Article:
Many of the parents who call me are concerned about their very bright child who is performing below expectations. These children have been identified through testing as being talented and gifted because of high test scores on standardized IQ measurements. There is often pain and frustration in the voices of these parents. Why is their exceptionally smart child not living up to his or her potential in school? These underachieving students are often labeled “unmotivated” and “lazy.”
I strongly identify with the children of these parents because I was one of those underachieving students. I too struggled with a lack of time awareness that affected my productivity. For most of my adult life I described myself as an underachieving procrastinator. That changed when I learned about the connection to my brain’s wiring and getting things done.
What is my first advice to these frustrated and concerned parents? Pause, and take a deep breath. There is hope!
Next, stop thinking of your child as being unmotivated. Banish from your mind the connection between your child and the word lazy. Your child most likely has executive functioning deficits in the prefrontal cortex of their brain. This area of the brain, the front of our brain, is the last part of our brain to develop. In fact, it doesn’t become fully matured until somewhere between 25 and 30 years of age.
Underachieving children are suffering tremendous guilt and a low self esteem because of their struggles with getting things done. These negative emotions create barriers that can make it hard to get them to even try to use effective strategies to help themselves. They can hide behind a mask of bravado that looks like they don’t care about school or getting good grades. They may even loudly claim that they don’t need help.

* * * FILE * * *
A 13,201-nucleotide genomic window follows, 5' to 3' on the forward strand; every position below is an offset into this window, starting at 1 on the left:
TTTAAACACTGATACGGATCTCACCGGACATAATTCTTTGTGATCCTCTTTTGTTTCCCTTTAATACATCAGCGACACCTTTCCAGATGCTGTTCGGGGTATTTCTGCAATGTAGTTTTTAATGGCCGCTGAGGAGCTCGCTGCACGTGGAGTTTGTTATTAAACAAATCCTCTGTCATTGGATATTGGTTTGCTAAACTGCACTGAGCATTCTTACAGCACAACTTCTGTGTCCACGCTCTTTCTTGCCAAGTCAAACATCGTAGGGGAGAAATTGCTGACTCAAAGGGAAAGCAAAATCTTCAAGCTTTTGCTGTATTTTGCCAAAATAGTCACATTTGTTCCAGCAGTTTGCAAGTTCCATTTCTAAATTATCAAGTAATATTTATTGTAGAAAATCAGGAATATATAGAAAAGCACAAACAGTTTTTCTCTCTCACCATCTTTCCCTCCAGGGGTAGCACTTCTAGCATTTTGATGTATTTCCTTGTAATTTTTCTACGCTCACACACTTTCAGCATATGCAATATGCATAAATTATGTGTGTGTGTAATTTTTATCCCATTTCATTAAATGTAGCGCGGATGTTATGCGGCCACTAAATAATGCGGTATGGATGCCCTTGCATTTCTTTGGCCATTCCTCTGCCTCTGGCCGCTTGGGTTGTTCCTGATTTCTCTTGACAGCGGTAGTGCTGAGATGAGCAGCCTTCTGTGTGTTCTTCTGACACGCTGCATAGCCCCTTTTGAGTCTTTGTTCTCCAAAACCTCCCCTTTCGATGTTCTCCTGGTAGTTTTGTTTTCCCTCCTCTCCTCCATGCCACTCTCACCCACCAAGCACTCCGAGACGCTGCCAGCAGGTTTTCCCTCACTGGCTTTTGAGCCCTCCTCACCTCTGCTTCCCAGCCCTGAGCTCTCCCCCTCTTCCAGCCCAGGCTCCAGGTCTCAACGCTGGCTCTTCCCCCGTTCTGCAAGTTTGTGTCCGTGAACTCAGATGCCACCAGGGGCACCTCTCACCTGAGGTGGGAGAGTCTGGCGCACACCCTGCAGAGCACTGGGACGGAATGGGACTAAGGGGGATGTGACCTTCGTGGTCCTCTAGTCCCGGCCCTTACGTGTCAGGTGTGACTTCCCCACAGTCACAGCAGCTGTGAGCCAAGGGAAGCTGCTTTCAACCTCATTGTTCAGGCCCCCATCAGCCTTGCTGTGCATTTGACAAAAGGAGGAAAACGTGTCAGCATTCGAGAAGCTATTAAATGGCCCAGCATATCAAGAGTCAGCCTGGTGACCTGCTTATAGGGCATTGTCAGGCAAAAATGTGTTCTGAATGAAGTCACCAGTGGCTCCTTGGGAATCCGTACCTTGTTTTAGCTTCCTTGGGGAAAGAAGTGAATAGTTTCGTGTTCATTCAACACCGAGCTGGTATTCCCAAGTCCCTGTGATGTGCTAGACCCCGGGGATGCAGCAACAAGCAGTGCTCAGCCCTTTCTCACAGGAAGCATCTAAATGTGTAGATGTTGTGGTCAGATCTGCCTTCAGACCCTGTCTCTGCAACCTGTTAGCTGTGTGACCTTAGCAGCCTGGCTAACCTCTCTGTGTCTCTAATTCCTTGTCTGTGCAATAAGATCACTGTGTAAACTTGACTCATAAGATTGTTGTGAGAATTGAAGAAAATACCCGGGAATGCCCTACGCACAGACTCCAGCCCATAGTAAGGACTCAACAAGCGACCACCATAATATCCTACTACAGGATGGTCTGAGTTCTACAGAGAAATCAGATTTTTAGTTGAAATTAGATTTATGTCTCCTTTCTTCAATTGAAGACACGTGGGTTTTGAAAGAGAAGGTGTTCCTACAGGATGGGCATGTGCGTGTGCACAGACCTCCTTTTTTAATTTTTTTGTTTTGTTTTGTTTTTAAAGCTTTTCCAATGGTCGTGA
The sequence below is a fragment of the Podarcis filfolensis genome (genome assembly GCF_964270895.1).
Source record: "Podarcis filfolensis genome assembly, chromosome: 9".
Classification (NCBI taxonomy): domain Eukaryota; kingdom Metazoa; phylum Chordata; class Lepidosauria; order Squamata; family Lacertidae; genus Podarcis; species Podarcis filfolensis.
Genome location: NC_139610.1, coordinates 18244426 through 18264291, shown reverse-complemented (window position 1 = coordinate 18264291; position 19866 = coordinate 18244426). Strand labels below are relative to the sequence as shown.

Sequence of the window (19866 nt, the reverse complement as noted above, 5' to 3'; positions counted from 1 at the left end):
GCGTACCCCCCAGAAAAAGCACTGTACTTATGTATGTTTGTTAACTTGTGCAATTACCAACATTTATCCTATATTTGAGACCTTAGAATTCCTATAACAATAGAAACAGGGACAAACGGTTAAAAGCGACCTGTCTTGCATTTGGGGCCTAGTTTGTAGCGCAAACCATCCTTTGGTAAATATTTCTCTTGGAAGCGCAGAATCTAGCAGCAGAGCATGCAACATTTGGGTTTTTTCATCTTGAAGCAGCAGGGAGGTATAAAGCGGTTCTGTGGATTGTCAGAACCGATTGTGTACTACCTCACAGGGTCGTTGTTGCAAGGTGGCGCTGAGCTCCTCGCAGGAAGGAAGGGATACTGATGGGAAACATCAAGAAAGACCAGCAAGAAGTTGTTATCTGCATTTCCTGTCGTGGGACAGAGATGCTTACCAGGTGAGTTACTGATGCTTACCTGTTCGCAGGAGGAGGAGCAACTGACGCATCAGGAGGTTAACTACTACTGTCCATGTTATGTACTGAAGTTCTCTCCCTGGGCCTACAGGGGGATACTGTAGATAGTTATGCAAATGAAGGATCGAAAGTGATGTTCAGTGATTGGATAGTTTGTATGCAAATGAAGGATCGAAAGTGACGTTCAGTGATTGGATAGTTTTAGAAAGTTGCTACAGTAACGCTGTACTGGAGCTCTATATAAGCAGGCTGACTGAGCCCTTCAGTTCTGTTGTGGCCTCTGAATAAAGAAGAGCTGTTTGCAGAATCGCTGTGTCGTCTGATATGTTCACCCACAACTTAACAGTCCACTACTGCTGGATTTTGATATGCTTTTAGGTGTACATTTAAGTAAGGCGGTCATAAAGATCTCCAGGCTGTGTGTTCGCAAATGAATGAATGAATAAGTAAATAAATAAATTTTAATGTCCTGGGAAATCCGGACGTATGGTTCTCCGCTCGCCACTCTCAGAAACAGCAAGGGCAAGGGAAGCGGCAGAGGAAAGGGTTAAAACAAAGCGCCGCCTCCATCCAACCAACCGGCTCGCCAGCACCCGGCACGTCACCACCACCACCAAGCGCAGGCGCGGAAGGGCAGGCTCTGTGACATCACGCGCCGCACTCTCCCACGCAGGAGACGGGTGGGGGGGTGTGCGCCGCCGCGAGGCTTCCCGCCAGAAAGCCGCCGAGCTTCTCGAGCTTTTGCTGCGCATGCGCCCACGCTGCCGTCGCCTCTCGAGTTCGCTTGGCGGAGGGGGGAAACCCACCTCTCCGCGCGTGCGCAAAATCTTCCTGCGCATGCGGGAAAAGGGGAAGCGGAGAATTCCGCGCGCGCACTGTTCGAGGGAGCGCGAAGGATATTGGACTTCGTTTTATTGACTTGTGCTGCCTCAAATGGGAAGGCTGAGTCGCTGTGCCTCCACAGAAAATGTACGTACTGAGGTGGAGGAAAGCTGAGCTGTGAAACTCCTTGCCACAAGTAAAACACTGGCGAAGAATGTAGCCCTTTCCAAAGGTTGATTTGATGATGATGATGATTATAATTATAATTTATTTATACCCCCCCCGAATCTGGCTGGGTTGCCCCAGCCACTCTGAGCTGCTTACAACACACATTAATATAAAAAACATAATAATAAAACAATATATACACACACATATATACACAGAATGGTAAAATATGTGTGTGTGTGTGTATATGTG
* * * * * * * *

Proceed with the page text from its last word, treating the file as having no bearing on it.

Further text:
To get past these self-imposed emotional barriers is the challenge that the Seeing My Time takes on in the first couple of hours of the course. By providing information about the brain, executive functioning, and learning, you remove the guilt and open up the possibility of hope, of being able to successfully meet the expectations of those around you. With that lowering of defenses, then you can teach the effective external strategies that are needed to support the growing brain to get things done. Educating oneself about the brain and executive functions is the place to start changing your relationship with your struggling gifted child.
Marydee Sklar is the president of Executive Functioning Success and the creator of the Seeing My Time Program®. She is an educator and author of three books on executive functions, as well as a trainer and speaker. Marydee has more than twenty-five years of experience working with students and adults with executive function challenges.
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